[lit-ideas] Re: Copy of The Philosophy of Logical Atomism, 1918 version...

  • From: "" <dmarc-noreply@xxxxxxxxxxxxx> (Redacted sender "Jlsperanza@xxxxxxx" for DMARC)
  • To: lit-ideas@xxxxxxxxxxxxx
  • Date: Sun, 13 Sep 2015 19:55:47 -0400

The philosophy of mathematics can get complicated. Lakatos claim to fame
(infame to Popperians) is that he tried (and failed) to apply Popper's theory
of 'scientific progress' to mathematics, insulting, into the bargain, none
other than Fermat (whose surname he, on top, totally mispronounced!).

We are discussing Pears's idea of number [inter alia].

In a message dated 9/13/2015 4:06:47 P.M. Eastern Daylight Time,
donalmcevoyuk@xxxxxxxxxxx writes:
"[Speranza] considers Pears a genius [...]"

whereas McEvoy considers Pears 'true to type'. The Oxford gives various
examples of this:

"true to form (or type):

"being or behaving as expected."

i.e. Pears is being as expected or worse behaving as expecting.

The Oxford examples are:

"True to type, they took it well."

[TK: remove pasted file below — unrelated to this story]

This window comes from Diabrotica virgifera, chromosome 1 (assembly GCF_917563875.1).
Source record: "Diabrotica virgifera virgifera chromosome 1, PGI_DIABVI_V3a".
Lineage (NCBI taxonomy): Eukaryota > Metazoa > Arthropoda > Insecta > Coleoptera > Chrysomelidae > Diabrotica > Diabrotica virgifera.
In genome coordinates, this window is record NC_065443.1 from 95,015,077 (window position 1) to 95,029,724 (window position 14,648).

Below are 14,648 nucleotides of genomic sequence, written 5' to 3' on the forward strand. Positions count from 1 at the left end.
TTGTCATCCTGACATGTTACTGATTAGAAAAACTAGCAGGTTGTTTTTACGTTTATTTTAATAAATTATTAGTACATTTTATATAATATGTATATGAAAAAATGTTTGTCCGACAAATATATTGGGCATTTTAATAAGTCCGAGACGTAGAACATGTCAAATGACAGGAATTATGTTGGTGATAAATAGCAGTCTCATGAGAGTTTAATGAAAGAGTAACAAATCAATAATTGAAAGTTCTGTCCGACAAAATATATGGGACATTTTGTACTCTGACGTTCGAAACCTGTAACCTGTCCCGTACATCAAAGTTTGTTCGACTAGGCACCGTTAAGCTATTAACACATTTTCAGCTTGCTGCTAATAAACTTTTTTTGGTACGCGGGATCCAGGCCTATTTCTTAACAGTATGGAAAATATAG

"He, true to form, behaves like a cad and leaves her for the gambling
tables and his deserved fate."


"Ultimately, and true to form, the woman is portrayed as the weaker sex."

A final one:

"The whole centre is in need of regeneration and, as true to form, it is
the private investor that sets the standard."

Anyways [sic], McEvoy goes on:

"Pears writes (p.XI): "The two views may be combined without any
incoherence. They share the same conclusion, logical atomism, and they both
incorporate the assumption of a general correspondence between language and
reality. They differ only in their methods of establishing the conclusion.
According to one view, it is established empirically, like the conjecture that